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St. Cloud, Fla., Warns Residents After Cyber Attack

The city is cautioning constituents to look for signs of identity theft, after its phone lines and online payment system were compromised March 25. After the incident, officials worked with a third-party specialist to investigate.

(TNS) — More than two months after St. Cloud was hit by a cyber attack city officials are warning residents to stay alert for any signs of identity theft.

The city woke up March 25 to inoperative phone lines and online payment systems across departments after it was targeted by cyber criminals.

Now officials are urging residents to “remain vigilant” and check personal information such as account statements, credit reports and explanation of benefits forms for any unusual activity.

After the incident the city launched an investigation with help of a third-party cybersecurity specialist.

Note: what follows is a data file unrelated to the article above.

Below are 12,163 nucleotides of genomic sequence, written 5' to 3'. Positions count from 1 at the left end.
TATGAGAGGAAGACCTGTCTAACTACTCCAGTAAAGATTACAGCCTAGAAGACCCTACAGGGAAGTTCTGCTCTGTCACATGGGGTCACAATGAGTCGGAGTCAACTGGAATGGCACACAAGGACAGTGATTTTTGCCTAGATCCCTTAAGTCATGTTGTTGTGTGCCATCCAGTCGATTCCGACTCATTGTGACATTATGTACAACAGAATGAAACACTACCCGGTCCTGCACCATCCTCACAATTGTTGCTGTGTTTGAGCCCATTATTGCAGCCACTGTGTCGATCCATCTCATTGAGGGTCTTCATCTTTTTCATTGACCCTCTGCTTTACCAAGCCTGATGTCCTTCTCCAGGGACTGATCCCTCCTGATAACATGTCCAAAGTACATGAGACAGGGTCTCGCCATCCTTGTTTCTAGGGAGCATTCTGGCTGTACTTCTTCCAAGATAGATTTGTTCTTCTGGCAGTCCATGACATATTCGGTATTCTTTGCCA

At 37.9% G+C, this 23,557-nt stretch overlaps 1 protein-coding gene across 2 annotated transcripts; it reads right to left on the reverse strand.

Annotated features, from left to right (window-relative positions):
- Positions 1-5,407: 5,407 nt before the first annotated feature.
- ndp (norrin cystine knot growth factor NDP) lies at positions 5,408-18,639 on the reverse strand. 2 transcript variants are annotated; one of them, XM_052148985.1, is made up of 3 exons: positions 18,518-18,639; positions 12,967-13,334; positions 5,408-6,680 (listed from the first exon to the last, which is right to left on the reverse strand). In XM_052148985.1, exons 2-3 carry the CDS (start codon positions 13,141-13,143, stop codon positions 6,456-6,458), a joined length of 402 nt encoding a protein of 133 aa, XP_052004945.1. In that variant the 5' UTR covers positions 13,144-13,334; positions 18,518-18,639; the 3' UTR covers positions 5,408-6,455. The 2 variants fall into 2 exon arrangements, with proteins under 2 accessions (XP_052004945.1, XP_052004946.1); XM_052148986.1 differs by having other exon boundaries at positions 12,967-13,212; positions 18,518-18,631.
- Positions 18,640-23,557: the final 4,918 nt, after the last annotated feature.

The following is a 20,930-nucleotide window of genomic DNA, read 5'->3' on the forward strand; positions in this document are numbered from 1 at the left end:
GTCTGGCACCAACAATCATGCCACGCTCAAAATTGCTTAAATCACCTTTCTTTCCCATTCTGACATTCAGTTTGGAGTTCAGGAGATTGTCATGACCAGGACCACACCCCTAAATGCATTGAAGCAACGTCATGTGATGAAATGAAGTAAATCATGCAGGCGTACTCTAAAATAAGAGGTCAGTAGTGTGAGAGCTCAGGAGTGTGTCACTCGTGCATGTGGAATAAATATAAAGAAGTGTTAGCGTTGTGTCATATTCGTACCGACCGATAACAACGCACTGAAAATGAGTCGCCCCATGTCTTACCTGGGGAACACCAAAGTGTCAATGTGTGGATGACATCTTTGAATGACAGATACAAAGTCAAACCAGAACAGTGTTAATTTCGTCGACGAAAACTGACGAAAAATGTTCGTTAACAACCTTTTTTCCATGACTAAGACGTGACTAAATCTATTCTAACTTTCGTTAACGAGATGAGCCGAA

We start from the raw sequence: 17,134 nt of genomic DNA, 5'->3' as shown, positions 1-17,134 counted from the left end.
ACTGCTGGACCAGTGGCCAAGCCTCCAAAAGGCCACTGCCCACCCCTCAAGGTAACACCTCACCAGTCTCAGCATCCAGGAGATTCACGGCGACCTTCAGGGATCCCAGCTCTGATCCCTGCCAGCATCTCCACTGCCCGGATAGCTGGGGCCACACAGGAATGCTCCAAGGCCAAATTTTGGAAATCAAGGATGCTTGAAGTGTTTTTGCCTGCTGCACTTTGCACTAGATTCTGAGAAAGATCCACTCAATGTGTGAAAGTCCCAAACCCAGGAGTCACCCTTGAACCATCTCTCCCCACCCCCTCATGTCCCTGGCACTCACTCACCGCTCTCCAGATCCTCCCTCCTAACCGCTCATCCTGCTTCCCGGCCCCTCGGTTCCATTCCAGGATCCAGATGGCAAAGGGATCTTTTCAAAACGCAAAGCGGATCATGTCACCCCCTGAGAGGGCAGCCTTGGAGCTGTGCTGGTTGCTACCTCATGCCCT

The probe is ongoing but the specialist determined cyber criminals accessed some city systems that could reveal residents’ names, addresses, birth dates, Social Security numbers, driver’s licenses, medical information, health insurance information and financial account information, according to a press release.

Once the inquiry is complete the city will send out notices to those whose information was accessed, the release said. Resident with questions may call 800-939-4170 from 9 a.m. to 9 p.m. Monday through Friday.

And the city is taking steps to prepare itself for the next cyber attack.

This week officials applied for a $100,000 grant to help purchase security software through a program under the Florida Department of Management Services.

The program began in 2023 and has already had buy-in across the state as 193 entities in 57 counties received grants in the first year, according to a press release. This year the state allocated $40 million to keep the program funded. St. Cloud will learn in October if it receives a grant.

While the city says cyber attacks are common and people shouldn’t panic, officials hope with the state’s help they can prevent future problems.

“Cyber incidents are increasingly common for individuals, businesses and industries,” city spokeswoman Maryemma Bachelder said by email. “Businesses and industries, including governments, are always looking for ways to combat the threat.”

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